From the Archives: 5 Great Book-to-Movie Adaptations

From the Archives: 5 Great Book-to-Movie Adaptations

In the interest of getting “hard” copies of my work under one roof, I plan to spend the next few weeks posting the entire archive of my film journalism here on ScullyVision. With due respect to the many publications I’ve written for, the internet remains quite temporary, and I’d hate to see any of my work disappear for digital reasons. As such, this gargantuan project must begin! I don’t want to do it. I hate doing it. But it needs to be done. Please note that my opinions, like everyone’s, have changed a LOT since I started, so many of these reviews will only represent a snapshot in time. Objectivity has absolutely no place in film criticism, at least not how I do it. 

Without further ado, I present to you: FROM THE ARCHIVES.
Originally posted on Cinema76.

Nocturnal Animals is one of my favorite films of 2016, and immediately upon having seen it, I made my way to the bookstore and picked up a copy of the source novel. I can’t wait to compare the two and see what was reworked to make the story more cinematic (if anything), and make an assessment as to what I would have done different (if anything). Please note that I haven’t read the corresponding books of all of the below listed films, because my time on earth is finite and reading takes a long time. Anywho, here are some of my favorite book-to-film adaptations!

The Rules of Attraction (2002 – Dir. Roger Avary)

This adaptation of the 1987 novel by Bret Easton Ellis takes the core tale of a bunch of hard partying rich kids and brings it to the present day. Existing in a post-American Pielandscape, Attraction is a subversion of the sexually-charged fun that fueled the teen comedies of the early aughts. It’s also funnier than any of them. The alterations from the book are mostly in the form of streamlining, which places some of the more specific events into a delicious ambiguity.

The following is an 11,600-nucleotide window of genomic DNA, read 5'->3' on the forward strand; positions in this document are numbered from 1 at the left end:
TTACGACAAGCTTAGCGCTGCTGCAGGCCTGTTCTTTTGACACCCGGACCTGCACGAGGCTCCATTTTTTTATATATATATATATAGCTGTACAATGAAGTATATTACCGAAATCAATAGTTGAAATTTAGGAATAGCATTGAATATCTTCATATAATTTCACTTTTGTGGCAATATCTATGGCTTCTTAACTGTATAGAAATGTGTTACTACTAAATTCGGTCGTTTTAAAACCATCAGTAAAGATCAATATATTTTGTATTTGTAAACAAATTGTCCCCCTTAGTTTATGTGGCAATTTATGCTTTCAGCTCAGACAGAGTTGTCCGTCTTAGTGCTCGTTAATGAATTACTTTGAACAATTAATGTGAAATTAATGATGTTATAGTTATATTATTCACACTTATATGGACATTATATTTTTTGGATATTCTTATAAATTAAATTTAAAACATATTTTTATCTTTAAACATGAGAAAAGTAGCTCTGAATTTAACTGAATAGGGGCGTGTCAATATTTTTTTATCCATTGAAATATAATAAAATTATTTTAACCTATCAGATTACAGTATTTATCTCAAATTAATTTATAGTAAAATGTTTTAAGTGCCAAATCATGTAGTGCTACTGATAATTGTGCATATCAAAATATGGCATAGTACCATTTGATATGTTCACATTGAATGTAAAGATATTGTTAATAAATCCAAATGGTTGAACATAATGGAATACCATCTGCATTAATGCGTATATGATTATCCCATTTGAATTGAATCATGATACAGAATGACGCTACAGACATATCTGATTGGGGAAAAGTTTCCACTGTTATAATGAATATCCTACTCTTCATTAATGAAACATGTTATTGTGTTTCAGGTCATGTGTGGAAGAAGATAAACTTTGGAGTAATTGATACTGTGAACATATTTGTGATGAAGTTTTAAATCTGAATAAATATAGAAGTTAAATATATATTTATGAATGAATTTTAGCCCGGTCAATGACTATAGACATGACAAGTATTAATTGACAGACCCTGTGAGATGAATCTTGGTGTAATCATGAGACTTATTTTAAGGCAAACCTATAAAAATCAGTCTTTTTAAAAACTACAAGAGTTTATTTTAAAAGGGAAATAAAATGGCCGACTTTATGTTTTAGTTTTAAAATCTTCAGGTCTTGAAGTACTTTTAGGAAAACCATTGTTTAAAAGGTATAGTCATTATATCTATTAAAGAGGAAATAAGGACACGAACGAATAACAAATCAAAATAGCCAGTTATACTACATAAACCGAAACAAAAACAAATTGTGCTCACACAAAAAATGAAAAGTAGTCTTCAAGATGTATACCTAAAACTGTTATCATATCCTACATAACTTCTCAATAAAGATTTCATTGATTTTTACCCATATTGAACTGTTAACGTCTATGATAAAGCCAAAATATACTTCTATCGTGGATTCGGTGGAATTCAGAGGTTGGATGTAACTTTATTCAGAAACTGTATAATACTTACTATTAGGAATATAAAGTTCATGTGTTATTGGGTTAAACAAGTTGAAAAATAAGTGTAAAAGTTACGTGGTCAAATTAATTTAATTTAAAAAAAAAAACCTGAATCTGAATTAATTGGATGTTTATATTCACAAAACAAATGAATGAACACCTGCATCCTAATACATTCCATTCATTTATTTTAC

Sorcerer (1977 – Dir. William Friedkin)

The source novel La Salaire de la Peur has been adapted twice now, and despite being labeled as such, Friedkin insists that his take on the story is a direct adaptation, and not a remake of the first film. This is, by its very nature, one of the most intense films ever made, as the centerpiece is a supremely volatile stash of nitroglycerin. Anyone who’s played Crash Bandicoot knows that even the slightest touch can set off the explosives, and Sorcerer puts these explosives on a trek through a perilous jungle by way of a rickety truck. The film is broken into 4 parts, each with a title card, which is suggestive of the novel’s structure (presumably). The dialogue is sparse, with most of the acting done through sweaty-faced brooding (a domain over which Roy Scheider is king), which also hints at a novel lush with page-turning detail.

Death Sentence (2007 – Dir. James Wan)

Upon release, Death Sentence was heralded as “Death Wish, but with Kevin Bacon.”  Well, that’s pretty much what it is. Death Sentence is based on a novel of the same name written by Brian Garfield, who also wrote, you guessed it: Death Wish. Unlike the classic Bronson flick, which mostly advocates the use of vigilante justice, Death Sentencemaintains Garfield’s anti-violence message (without forgoing a few excellent sequences of glorious, glorious violence). Garfield praised the adaptation of his novel for this very reason, citing that Kevin Bacon’s portrayal of a man’s descent into the self-destructive nature of vigilantism rings true with the themes of his novel.

A History of Violence (2005 – Dir. David Cronenberg)

There is a supremely twisted body-horror scene in the graphic novel upon which this film is based, and when I saw that Cronenberg would be helming the film adaptation, I couldn’t wait to see how it would be handled by the master. Once the movie started it became clear that the Cronenberg of Videodrome had matured, making way for a stronger, more subdued storyteller. Unfortunately, my favorite gross-out scene from the novel had been excised entirely, but so had much of the story. By reworking the titular history, Josh Olson’s screenplay finds a thematically richer, more adult story contained in the same shell. This is one of those rare cases where the film is superior to the book, even though the book is excellent.

Die Hard (1988 – John McTiernan)

Every character in Die Hard has an arc. Every. Single. One. I’ve never read the book (Nothing Lasts Forever) because I don’t have to. Because Die Hard. Is it a great adaptation? Duh. Because Die Hard. Is it better than the book? Die Hard. Are you not a fan of Die Hard? DIE. HARD!

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